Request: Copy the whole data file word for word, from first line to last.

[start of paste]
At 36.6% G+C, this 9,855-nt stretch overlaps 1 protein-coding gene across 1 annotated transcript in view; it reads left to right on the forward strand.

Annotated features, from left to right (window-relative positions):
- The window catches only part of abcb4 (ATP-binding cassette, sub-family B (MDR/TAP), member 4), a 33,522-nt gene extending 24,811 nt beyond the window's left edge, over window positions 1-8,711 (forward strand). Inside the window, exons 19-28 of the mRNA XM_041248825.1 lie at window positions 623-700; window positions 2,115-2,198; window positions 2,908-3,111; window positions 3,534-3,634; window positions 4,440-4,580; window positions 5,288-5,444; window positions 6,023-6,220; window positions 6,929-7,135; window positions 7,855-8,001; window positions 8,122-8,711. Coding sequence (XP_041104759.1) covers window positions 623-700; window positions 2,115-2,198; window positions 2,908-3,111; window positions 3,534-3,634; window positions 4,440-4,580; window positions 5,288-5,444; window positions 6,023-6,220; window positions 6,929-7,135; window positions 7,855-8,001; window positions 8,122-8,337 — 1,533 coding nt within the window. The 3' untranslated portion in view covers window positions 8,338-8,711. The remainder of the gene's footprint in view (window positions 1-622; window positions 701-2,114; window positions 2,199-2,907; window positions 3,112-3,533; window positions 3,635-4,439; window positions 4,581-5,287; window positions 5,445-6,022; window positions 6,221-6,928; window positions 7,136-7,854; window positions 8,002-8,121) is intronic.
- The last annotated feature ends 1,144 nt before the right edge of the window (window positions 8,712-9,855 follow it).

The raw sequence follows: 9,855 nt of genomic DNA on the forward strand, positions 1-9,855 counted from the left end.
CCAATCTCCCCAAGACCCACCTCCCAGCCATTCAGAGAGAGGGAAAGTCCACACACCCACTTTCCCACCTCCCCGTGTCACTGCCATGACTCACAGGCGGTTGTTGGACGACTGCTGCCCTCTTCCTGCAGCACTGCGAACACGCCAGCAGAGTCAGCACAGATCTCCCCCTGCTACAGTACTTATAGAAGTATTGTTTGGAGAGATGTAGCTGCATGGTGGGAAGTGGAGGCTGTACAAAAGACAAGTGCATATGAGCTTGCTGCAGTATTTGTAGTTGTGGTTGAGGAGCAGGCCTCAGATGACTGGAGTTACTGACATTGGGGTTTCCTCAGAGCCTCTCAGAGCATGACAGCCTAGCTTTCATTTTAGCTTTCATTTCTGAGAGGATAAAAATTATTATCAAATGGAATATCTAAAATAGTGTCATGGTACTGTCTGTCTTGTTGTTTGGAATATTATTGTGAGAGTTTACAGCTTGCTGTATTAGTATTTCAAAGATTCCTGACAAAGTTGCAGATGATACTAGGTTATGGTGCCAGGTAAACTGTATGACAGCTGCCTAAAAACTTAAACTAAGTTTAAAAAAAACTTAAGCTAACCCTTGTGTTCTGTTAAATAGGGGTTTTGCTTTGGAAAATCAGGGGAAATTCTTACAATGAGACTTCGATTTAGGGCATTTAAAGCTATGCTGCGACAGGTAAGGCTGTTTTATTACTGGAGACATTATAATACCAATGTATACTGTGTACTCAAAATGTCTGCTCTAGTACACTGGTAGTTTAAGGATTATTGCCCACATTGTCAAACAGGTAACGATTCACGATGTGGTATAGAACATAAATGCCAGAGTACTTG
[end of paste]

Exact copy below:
At 36.6% G+C, this 9,855-nt stretch overlaps 1 protein-coding gene across 1 annotated transcript in view; it reads left to right on the forward strand.

Annotated features, from left to right (window-relative positions):
- The window catches only part of abcb4 (ATP-binding cassette, sub-family B (MDR/TAP), member 4), a 33,522-nt gene extending 24,811 nt beyond the window's left edge, over window positions 1-8,711 (forward strand). Inside the window, exons 19-28 of the mRNA XM_041248825.1 lie at window positions 623-700; window positions 2,115-2,198; window positions 2,908-3,111; window positions 3,534-3,634; window positions 4,440-4,580; window positions 5,288-5,444; window positions 6,023-6,220; window positions 6,929-7,135; window positions 7,855-8,001; window positions 8,122-8,711. Coding sequence (XP_041104759.1) covers window positions 623-700; window positions 2,115-2,198; window positions 2,908-3,111; window positions 3,534-3,634; window positions 4,440-4,580; window positions 5,288-5,444; window positions 6,023-6,220; window positions 6,929-7,135; window positions 7,855-8,001; window positions 8,122-8,337 — 1,533 coding nt within the window. The 3' untranslated portion in view covers window positions 8,338-8,711. The remainder of the gene's footprint in view (window positions 1-622; window positions 701-2,114; window positions 2,199-2,907; window positions 3,112-3,533; window positions 3,635-4,439; window positions 4,581-5,287; window positions 5,445-6,022; window positions 6,221-6,928; window positions 7,136-7,854; window positions 8,002-8,121) is intronic.
- The last annotated feature ends 1,144 nt before the right edge of the window (window positions 8,712-9,855 follow it).

The raw sequence follows: 9,855 nt of genomic DNA on the forward strand, positions 1-9,855 counted from the left end.
CCAATCTCCCCAAGACCCACCTCCCAGCCATTCAGAGAGAGGGAAAGTCCACACACCCACTTTCCCACCTCCCCGTGTCACTGCCATGACTCACAGGCGGTTGTTGGACGACTGCTGCCCTCTTCCTGCAGCACTGCGAACACGCCAGCAGAGTCAGCACAGATCTCCCCCTGCTACAGTACTTATAGAAGTATTGTTTGGAGAGATGTAGCTGCATGGTGGGAAGTGGAGGCTGTACAAAAGACAAGTGCATATGAGCTTGCTGCAGTATTTGTAGTTGTGGTTGAGGAGCAGGCCTCAGATGACTGGAGTTACTGACATTGGGGTTTCCTCAGAGCCTCTCAGAGCATGACAGCCTAGCTTTCATTTTAGCTTTCATTTCTGAGAGGATAAAAATTATTATCAAATGGAATATCTAAAATAGTGTCATGGTACTGTCTGTCTTGTTGTTTGGAATATTATTGTGAGAGTTTACAGCTTGCTGTATTAGTATTTCAAAGATTCCTGACAAAGTTGCAGATGATACTAGGTTATGGTGCCAGGTAAACTGTATGACAGCTGCCTAAAAACTTAAACTAAGTTTAAAAAAAACTTAAGCTAACCCTTGTGTTCTGTTAAATAGGGGTTTTGCTTTGGAAAATCAGGGGAAATTCTTACAATGAGACTTCGATTTAGGGCATTTAAAGCTATGCTGCGACAGGTAAGGCTGTTTTATTACTGGAGACATTATAATACCAATGTATACTGTGTACTCAAAATGTCTGCTCTAGTACACTGGTAGTTTAAGGATTATTGCCCACATTGTCAAACAGGTAACGATTCACGATGTGGTATAGAACATAAATGCCAGAGTACTTG